Short Stories with Deep Meaning

Short Stories with Deep Meaning
Short Stories with Deep Meaning

Here are some short stories with deep meaning. Well, I can’t guarantee that. What’s deeply meaningful to one will be clichéd or obvious to another. But here are some short stories that some people have found meaningful. I hope there’s something here that resonates with you. Let the meaning begin!

Short Stories with Deep Meaning

“The Ones Who Walk Away From Omelas” by Ursula K. Le Guin

The citizens of Omelas are happy, but the narrator is vague as to what exactly they have which makes them so. However, the people’s happiness depends on one thing, which all the citizens are aware of.

This is the third story in the preview of The Penguin Book of the Modern American Short Story.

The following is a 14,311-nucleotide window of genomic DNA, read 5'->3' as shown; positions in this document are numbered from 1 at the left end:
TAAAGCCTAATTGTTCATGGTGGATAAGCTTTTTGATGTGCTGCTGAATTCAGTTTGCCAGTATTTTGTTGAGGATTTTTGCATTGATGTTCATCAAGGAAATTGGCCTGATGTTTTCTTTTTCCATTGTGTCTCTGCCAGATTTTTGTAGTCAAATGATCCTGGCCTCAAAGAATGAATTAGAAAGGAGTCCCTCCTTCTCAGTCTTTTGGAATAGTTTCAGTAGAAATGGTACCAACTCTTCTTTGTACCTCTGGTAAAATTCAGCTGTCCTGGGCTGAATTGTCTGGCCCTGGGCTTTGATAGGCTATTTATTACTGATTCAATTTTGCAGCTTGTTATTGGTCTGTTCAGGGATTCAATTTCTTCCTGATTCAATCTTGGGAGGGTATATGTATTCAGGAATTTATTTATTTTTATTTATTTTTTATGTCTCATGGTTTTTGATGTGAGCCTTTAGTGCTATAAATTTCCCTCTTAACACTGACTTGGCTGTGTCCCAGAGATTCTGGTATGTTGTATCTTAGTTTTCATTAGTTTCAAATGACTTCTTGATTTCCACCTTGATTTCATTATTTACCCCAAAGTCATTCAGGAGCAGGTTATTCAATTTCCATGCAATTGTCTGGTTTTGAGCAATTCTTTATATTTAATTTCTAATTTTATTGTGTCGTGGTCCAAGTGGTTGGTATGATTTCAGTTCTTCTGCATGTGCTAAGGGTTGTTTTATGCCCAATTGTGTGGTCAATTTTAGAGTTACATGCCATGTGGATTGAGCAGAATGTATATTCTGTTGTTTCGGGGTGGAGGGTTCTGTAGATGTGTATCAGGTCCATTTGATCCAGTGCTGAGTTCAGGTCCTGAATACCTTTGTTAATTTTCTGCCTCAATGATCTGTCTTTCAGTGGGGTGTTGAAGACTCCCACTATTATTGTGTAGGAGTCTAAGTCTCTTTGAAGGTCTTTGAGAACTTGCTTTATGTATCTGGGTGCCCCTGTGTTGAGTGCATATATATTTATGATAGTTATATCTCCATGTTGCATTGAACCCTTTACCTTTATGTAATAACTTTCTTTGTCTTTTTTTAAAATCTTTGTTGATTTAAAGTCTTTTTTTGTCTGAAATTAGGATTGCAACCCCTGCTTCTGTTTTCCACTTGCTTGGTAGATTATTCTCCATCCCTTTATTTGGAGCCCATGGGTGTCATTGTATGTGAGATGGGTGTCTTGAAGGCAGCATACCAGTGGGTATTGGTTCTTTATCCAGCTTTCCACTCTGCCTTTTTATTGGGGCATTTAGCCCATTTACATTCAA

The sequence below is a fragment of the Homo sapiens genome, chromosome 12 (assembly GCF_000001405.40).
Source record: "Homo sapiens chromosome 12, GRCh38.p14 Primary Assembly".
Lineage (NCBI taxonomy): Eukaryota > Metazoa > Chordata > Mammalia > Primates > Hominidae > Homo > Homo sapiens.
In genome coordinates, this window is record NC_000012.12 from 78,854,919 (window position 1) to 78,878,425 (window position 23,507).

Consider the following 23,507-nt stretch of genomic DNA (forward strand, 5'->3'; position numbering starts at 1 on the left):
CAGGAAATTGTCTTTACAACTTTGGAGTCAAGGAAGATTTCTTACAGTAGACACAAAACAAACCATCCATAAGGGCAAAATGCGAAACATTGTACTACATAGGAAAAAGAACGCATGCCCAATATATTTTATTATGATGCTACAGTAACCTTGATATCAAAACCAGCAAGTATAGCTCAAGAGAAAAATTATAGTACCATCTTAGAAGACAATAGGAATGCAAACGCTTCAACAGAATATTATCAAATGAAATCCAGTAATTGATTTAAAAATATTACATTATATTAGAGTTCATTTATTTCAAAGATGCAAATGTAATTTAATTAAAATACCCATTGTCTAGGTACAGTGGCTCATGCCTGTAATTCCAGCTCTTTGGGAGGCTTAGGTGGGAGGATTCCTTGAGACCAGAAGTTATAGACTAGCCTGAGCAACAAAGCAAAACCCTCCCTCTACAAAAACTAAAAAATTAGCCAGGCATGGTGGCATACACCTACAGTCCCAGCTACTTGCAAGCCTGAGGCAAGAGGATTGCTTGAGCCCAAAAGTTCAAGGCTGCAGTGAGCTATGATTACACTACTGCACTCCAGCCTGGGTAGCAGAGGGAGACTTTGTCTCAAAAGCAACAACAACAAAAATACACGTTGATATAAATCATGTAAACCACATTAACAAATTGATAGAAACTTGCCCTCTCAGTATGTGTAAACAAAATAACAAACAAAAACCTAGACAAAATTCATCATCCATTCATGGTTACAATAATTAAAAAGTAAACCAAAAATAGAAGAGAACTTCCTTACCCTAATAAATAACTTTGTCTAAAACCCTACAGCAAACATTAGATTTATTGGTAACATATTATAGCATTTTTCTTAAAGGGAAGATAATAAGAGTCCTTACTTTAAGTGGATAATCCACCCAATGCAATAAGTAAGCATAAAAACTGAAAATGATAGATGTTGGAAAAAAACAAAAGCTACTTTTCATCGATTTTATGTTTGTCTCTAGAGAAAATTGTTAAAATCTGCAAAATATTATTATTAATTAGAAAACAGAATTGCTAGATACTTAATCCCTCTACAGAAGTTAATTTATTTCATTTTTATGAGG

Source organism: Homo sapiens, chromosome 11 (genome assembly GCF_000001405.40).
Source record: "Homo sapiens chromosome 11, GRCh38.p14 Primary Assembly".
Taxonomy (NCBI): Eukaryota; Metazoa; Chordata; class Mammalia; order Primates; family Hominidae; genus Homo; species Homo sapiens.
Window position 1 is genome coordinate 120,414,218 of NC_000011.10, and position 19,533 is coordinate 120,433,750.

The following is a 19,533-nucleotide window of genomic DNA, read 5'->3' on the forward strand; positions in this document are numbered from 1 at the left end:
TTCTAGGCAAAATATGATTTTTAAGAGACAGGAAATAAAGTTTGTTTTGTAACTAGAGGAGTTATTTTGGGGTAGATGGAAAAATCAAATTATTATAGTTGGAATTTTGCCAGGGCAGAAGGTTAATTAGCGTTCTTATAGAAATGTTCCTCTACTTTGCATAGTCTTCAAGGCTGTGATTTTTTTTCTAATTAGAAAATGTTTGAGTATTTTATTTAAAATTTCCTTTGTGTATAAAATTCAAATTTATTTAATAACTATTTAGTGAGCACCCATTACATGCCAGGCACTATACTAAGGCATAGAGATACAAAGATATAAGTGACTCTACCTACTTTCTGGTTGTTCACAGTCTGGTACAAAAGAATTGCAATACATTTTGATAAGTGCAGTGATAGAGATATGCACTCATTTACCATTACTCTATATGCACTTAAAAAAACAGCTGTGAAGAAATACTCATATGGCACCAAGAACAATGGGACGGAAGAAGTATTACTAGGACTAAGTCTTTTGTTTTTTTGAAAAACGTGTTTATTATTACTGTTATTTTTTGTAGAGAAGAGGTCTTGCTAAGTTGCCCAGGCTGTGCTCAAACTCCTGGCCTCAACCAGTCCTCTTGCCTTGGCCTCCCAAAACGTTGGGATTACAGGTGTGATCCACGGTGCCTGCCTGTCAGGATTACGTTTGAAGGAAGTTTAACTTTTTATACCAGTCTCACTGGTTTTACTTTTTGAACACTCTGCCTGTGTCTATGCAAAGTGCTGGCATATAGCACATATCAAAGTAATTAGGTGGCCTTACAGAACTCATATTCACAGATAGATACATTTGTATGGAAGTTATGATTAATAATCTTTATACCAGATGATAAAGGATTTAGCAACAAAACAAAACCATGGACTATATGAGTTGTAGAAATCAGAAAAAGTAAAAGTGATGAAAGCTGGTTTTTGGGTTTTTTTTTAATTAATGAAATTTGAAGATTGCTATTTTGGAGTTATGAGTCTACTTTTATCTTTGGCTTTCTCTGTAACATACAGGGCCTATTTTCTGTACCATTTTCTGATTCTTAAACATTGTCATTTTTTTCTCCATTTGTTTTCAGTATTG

“The Egg” by Andy Weir

You’re killed in a car accident on your way home. You’re concerned about the family you’re leaving behind, which the narrator tells you is what he likes to see. It turns out you’re going to be reincarnated. (Summary & Analysis)

Read “The Egg”

“Button, Button” by Richard Matheson

A hand addressed package is left at the door of Arthur and Norma Lewis. Inside is a contraption with a button on it, and a note saying that Mr. Steward will call on them at 8 PM. He arrives at the appointed time and makes them a startling proposition.

This is the first story in the preview of The Box: Uncanny Stories.

“A Grain of Mustard Seed” by Ellis Peters

When they lived in Lahore, the narrator’s father, a Hindu, had a Muslim friend, Mahdar, who was a struggling shoemaker. Her father gave him some business and recommended him to others, which allowed him to get out of debt and save some money. Her father believed in God, and believed that people were inherently good. The troubles surrounding the partition of India, when hostilities broke out between Muslims and the Hindu/Sikh populations, caused a major change in their relationship.